Once upon a time, I decided to cook a whole chicken.
Why I Decided to Cook a Whole Chicken
I decided to cook a whole chicken to make someone else happy. Someone else was always talking about how much he loved whole roast chicken, how he delighted in picking the bones two and three days after the initial rush of chicken-eating endorphins had subsided. “There will be cold roast chicken sandwiches for many lunches to come!” he exclaimed.
And one day a magazine arrived, a magazine so loyal and true it can even be trusted for baked goods recipes. This magazine on this particular day contained a recipe for whole roast chicken. Anyone who made this magical chicken recipe would be blessedto go on a shopping trip filled with wonders only a cook could imagine: whole lemons, softball-sized onions, fresh thyme, Hungarian paprika, and delicious butter (so I deviated from the original recipe just a teensey bit...). O joyous day to she who might cook this chicken! The kingdom and prince would be hers!
To the Store!
Off to Trader Joe’s I went, reusable shopping bags in tow. The journey was treacherous, and my trusty steed, the number forty-three bus, was slow to trudge up the precipitous San Franciscan hills.
The refrigerator case was now before me! I swooped in and coddled many-a plastic-swathed bird, searching for a petite damsel suitable to feed two. I found her. But lo! And soft… She was marked with true beauty: “certified Kosher.”
The darling hen was but 28 and 20 ounces -- if she weighed but a gram! -- and I guarded her, nested safely in my arms, from the homeless man clipping his toenails near us on the bus on the journey home.
Oh to hold her! To unwrap her! She was mine! I laid the gorgeous thing, plump breasts heavenward, atop a bed of parsley. She was bathed, naked and glorious, in the kitchen sink, which was thereafter disinfected most thoroughly.
Then I took to my work, sliding subtle fingers against her flesh, easing up the protective garments. As the work became more penetrable, I buttered the butterball and massage her juicy insides. I rubbed whole slices of lemon between those sheets and left them there so their juices ran down her legs and entered her very cavity.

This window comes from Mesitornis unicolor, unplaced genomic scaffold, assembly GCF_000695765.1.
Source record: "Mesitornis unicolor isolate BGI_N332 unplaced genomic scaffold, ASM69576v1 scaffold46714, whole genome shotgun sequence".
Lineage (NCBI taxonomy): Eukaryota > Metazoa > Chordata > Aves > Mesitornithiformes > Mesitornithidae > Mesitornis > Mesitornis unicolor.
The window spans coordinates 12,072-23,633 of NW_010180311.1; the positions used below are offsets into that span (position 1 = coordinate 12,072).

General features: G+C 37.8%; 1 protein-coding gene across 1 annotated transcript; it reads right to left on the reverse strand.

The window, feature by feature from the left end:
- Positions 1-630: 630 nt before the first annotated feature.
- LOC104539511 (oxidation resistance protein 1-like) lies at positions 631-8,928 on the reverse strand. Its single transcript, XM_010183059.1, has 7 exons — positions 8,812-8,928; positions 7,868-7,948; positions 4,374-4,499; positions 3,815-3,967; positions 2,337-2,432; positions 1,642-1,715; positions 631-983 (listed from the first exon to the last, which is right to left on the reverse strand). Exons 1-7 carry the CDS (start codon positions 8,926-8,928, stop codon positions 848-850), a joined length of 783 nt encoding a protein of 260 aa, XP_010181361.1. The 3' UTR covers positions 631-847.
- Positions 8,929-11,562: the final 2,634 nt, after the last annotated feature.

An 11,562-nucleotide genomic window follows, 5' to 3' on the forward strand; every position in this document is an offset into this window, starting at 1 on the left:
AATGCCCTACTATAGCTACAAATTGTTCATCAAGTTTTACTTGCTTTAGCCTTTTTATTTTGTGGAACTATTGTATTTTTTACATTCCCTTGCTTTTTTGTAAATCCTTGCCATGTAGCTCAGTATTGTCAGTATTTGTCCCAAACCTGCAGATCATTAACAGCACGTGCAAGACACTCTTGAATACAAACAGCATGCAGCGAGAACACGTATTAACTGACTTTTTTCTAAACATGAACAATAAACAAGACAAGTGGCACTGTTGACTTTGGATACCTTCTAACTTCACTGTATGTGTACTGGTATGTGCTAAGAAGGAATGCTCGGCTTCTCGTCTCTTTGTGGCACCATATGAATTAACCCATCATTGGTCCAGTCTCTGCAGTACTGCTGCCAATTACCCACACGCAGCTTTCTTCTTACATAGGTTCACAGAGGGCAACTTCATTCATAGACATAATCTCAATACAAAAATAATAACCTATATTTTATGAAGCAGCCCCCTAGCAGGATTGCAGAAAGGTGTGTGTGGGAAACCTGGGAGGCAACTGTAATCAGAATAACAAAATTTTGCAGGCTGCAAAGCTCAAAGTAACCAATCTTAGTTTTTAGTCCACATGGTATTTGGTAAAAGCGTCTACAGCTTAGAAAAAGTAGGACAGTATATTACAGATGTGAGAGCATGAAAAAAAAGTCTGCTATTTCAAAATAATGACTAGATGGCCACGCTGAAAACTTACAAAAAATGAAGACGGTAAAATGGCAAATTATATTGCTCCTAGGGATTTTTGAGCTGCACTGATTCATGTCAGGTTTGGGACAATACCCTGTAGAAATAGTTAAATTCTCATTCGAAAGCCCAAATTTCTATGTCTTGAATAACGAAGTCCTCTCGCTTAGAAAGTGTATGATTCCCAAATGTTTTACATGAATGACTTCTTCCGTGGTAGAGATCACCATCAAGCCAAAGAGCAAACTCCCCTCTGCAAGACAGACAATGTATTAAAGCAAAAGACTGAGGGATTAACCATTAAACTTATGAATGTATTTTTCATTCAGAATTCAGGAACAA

Pricked to room temperature and with a pre-heated oven at the ready, the bird saw the final thrust. Into the oven, where she would roast for 55 minutes, then turned and checked, and maybe 45 minutes more.
Losing the Battle for Love
When it was an hour, an hour and fifteen minutes, and then nearly two hours later and my lady had not cooked through, I cursed the skies. “Damn you, chicken gods! A plague o’er both your henhouses!”
I checked. And checked. And checked. Then I did not check but left the oven door closed for some time. More than two hours had passed. The situation had gone sour. The bird had turned on me. And then it was nigh but three hours.
Oh wretched fowl thing.
Boyfriend came to my side and declared the bird was heftier than a mere 2 or 3 pounds. “By god, she is 6 pounds if she is a day old! She is seven pounds. No! Zounds she is in fact a nineteen-pound turkey.”
“This hen is no turkey, and she be not more than one pound eight ounces!” I cried. “Thou know not thou chicken measurements!”
The night had waned, and I was cross-eyed with hunger. I declared defeat. “I am going to turn off the oven and throw the bird in the garbage.”
“No, we shan’t give in! We must hold our ground against this beast,” he said.
“I know not what you intend to do, but I shall now lock myself in the bedroom and commence a pouting episode, the likes of which you have never seen!” A demon came over me at that moment, and I hissed and bared my claws at him.
At half-ten that eve -- might it even have been closer to eleven? -- I emerged from my lair, scarlet from glowering alone. Boyfriend was cutting the bird, whose arms had dried out considerably but whose nether regions were still comparatively mouth-watering.
“From this day forth,” I began my decree, “I shall but only cook chicken in parts.”